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NYPL Space/Time Directory Meetup: Historic Transit Maps
November 1, 2017 | 6:30 pm - 8:00 pmFREE
Join the New York Public Library’s NYC Space/Time Directory project at the Transit Museum for a evening about historical transit maps. Learn about the streetcars, elevated trains, ferries and railroads in use before the construction of the underground subway system, key moments in subway map-making, and maps of New York City’s unbuilt public transit plans.
Before and after the talks, attendees will have the opportunity to visit the Museum’s exhibitions, including the newly-opened exhibition From Fulton Ferry: Building Downtown Brooklyn, which tells the story of the role of transportation in the development of Brooklyn.
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Bert Spaan: Bert Spaan is working at the NYPL on the NYC Space/Time Directory project, and organizer of this meetup series. Bert will briefly introduce his work at the Library, and highlight a few of NYPL’s collections about the history of public transport.
Kathleen Hulser: Kathleen Hulser is curator at the New York Transit Museum. She will talk about how maps represent ideas of the city, as well as practical guides to navigation. The tension between the ambitions of planners and the realities on the ground will provide a foundation for Andrew Lynch’s comments on never-built New York transportation. A selection of maps from the NY Transit Museum archives will complement the digitized images shown in the talks.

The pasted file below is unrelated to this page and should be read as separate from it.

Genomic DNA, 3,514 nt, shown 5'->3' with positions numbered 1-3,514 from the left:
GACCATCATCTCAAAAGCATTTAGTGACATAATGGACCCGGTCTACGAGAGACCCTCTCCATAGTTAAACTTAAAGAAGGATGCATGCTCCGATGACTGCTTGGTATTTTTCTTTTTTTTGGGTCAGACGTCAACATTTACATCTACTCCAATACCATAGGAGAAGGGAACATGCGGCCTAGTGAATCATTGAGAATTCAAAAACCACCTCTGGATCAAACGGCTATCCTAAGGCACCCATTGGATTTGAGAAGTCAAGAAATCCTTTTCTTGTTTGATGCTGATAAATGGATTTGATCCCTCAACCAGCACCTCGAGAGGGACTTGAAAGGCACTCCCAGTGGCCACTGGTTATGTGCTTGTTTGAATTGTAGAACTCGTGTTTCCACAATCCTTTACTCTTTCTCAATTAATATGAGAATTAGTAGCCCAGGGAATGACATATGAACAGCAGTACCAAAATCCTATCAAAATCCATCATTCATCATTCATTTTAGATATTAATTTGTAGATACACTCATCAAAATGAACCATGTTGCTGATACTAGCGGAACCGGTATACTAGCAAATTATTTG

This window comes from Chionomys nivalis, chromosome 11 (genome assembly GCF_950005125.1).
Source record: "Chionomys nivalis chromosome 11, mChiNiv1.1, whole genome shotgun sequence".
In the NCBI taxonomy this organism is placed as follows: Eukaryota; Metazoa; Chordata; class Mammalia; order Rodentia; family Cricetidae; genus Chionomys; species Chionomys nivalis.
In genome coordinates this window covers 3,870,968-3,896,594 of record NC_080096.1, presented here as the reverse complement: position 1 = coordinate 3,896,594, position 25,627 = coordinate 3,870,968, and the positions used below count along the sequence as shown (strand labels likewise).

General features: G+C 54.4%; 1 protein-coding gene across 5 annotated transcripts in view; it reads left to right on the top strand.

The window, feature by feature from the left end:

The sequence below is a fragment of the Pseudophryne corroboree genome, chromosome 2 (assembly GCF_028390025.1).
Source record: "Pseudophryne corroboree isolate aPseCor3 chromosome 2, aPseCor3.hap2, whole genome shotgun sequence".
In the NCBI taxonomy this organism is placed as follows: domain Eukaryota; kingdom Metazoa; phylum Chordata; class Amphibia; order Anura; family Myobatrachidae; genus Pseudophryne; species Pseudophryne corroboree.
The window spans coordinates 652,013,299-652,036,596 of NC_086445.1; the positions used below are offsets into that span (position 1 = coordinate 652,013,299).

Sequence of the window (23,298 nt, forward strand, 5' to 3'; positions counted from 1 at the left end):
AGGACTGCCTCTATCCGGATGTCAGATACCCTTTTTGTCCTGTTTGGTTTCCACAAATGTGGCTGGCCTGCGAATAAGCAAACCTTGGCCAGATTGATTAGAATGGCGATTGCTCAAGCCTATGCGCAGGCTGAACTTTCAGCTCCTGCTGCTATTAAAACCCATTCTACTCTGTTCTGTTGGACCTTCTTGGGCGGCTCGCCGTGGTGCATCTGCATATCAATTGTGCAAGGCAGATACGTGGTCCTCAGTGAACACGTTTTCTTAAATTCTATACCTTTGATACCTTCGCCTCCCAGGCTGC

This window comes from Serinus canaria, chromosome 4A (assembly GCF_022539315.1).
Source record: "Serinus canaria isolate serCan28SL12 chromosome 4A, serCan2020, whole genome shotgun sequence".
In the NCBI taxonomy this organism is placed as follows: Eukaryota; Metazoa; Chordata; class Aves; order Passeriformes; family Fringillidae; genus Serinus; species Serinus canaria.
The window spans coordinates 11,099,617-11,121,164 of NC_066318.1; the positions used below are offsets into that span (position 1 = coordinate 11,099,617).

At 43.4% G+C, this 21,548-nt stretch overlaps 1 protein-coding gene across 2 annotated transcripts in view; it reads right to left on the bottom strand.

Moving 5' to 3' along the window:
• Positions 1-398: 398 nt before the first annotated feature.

Andrew Lynch: Andrew Lynch is a CUNY Hunter Alumni, a Brooklyn based cartographer and transit activist. Lynch is the creator of the blog vanshnookenraggen where he has written extensively about the history of the subways in Boston and New York with a focus on the many unrealized expansion projects throughout the years. Through this research Lynch has also published meticulously designed expansion projects of his own through his futureMBTA and futureNYCSubway projects. Through maps Lynch will discuss the high hopes planners have had throughout the past century and what we can learn from these experiences as we try to expand our transit systems for a new century.